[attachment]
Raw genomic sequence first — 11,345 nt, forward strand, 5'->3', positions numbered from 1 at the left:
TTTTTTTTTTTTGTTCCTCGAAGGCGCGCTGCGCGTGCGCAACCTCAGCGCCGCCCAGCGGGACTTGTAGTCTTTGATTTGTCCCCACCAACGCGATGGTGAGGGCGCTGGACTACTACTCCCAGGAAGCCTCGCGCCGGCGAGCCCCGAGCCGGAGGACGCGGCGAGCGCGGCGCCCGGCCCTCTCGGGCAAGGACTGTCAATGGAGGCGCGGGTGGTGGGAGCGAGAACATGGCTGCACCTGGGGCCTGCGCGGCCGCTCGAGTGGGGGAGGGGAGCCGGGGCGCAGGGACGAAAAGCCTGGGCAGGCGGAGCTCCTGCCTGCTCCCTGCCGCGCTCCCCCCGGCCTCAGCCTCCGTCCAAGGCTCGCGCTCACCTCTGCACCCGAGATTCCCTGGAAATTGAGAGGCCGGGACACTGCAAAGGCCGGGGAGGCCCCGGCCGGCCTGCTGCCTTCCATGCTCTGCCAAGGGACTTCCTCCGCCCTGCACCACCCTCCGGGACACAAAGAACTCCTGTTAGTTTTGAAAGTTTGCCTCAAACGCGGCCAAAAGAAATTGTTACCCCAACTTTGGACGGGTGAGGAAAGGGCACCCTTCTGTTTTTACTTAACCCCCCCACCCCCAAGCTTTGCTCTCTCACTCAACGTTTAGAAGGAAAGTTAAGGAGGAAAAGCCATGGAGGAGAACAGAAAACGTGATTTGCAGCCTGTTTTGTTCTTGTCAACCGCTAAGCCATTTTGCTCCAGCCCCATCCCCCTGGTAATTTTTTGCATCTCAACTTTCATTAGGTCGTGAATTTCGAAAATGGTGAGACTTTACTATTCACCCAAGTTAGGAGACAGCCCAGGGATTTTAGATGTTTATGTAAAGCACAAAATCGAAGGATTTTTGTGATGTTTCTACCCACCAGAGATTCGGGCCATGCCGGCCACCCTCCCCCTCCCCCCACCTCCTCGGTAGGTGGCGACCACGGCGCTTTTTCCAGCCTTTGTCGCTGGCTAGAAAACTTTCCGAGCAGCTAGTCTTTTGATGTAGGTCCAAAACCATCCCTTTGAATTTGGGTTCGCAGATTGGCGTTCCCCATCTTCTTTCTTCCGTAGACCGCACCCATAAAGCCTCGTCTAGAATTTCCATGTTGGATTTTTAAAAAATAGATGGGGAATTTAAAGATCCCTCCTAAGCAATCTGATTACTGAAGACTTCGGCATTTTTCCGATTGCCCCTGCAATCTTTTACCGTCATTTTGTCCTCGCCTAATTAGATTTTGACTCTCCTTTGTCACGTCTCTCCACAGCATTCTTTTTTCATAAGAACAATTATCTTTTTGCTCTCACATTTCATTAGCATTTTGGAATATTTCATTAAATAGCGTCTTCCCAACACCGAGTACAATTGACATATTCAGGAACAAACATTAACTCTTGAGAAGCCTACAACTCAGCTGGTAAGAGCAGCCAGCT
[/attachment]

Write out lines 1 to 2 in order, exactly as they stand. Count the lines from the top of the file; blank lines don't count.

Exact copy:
Raw genomic sequence first — 11,345 nt, forward strand, 5'->3', positions numbered from 1 at the left:
TTTTTTTTTTTTGTTCCTCGAAGGCGCGCTGCGCGTGCGCAACCTCAGCGCCGCCCAGCGGGACTTGTAGTCTTTGATTTGTCCCCACCAACGCGATGGTGAGGGCGCTGGACTACTACTCCCAGGAAGCCTCGCGCCGGCGAGCCCCGAGCCGGAGGACGCGGCGAGCGCGGCGCCCGGCCCTCTCGGGCAAGGACTGTCAATGGAGGCGCGGGTGGTGGGAGCGAGAACATGGCTGCACCTGGGGCCTGCGCGGCCGCTCGAGTGGGGGAGGGGAGCCGGGGCGCAGGGACGAAAAGCCTGGGCAGGCGGAGCTCCTGCCTGCTCCCTGCCGCGCTCCCCCCGGCCTCAGCCTCCGTCCAAGGCTCGCGCTCACCTCTGCACCCGAGATTCCCTGGAAATTGAGAGGCCGGGACACTGCAAAGGCCGGGGAGGCCCCGGCCGGCCTGCTGCCTTCCATGCTCTGCCAAGGGACTTCCTCCGCCCTGCACCACCCTCCGGGACACAAAGAACTCCTGTTAGTTTTGAAAGTTTGCCTCAAACGCGGCCAAAAGAAATTGTTACCCCAACTTTGGACGGGTGAGGAAAGGGCACCCTTCTGTTTTTACTTAACCCCCCCACCCCCAAGCTTTGCTCTCTCACTCAACGTTTAGAAGGAAAGTTAAGGAGGAAAAGCCATGGAGGAGAACAGAAAACGTGATTTGCAGCCTGTTTTGTTCTTGTCAACCGCTAAGCCATTTTGCTCCAGCCCCATCCCCCTGGTAATTTTTTGCATCTCAACTTTCATTAGGTCGTGAATTTCGAAAATGGTGAGACTTTACTATTCACCCAAGTTAGGAGACAGCCCAGGGATTTTAGATGTTTATGTAAAGCACAAAATCGAAGGATTTTTGTGATGTTTCTACCCACCAGAGATTCGGGCCATGCCGGCCACCCTCCCCCTCCCCCCACCTCCTCGGTAGGTGGCGACCACGGCGCTTTTTCCAGCCTTTGTCGCTGGCTAGAAAACTTTCCGAGCAGCTAGTCTTTTGATGTAGGTCCAAAACCATCCCTTTGAATTTGGGTTCGCAGATTGGCGTTCCCCATCTTCTTTCTTCCGTAGACCGCACCCATAAAGCCTCGTCTAGAATTTCCATGTTGGATTTTTAAAAAATAGATGGGGAATTTAAAGATCCCTCCTAAGCAATCTGATTACTGAAGACTTCGGCATTTTTCCGATTGCCCCTGCAATCTTTTACCGTCATTTTGTCCTCGCCTAATTAGATTTTGACTCTCCTTTGTCACGTCTCTCCACAGCATTCTTTTTTCATAAGAACAATTATCTTTTTGCTCTCACATTTCATTAGCATTTTGGAATATTTCATTAAATAGCGTCTTCCCAACACCGAGTACAATTGACATATTCAGGAACAAACATTAACTCTTGAGAAGCCTACAACTCAGCTGGTAAGAGCAGCCAGCT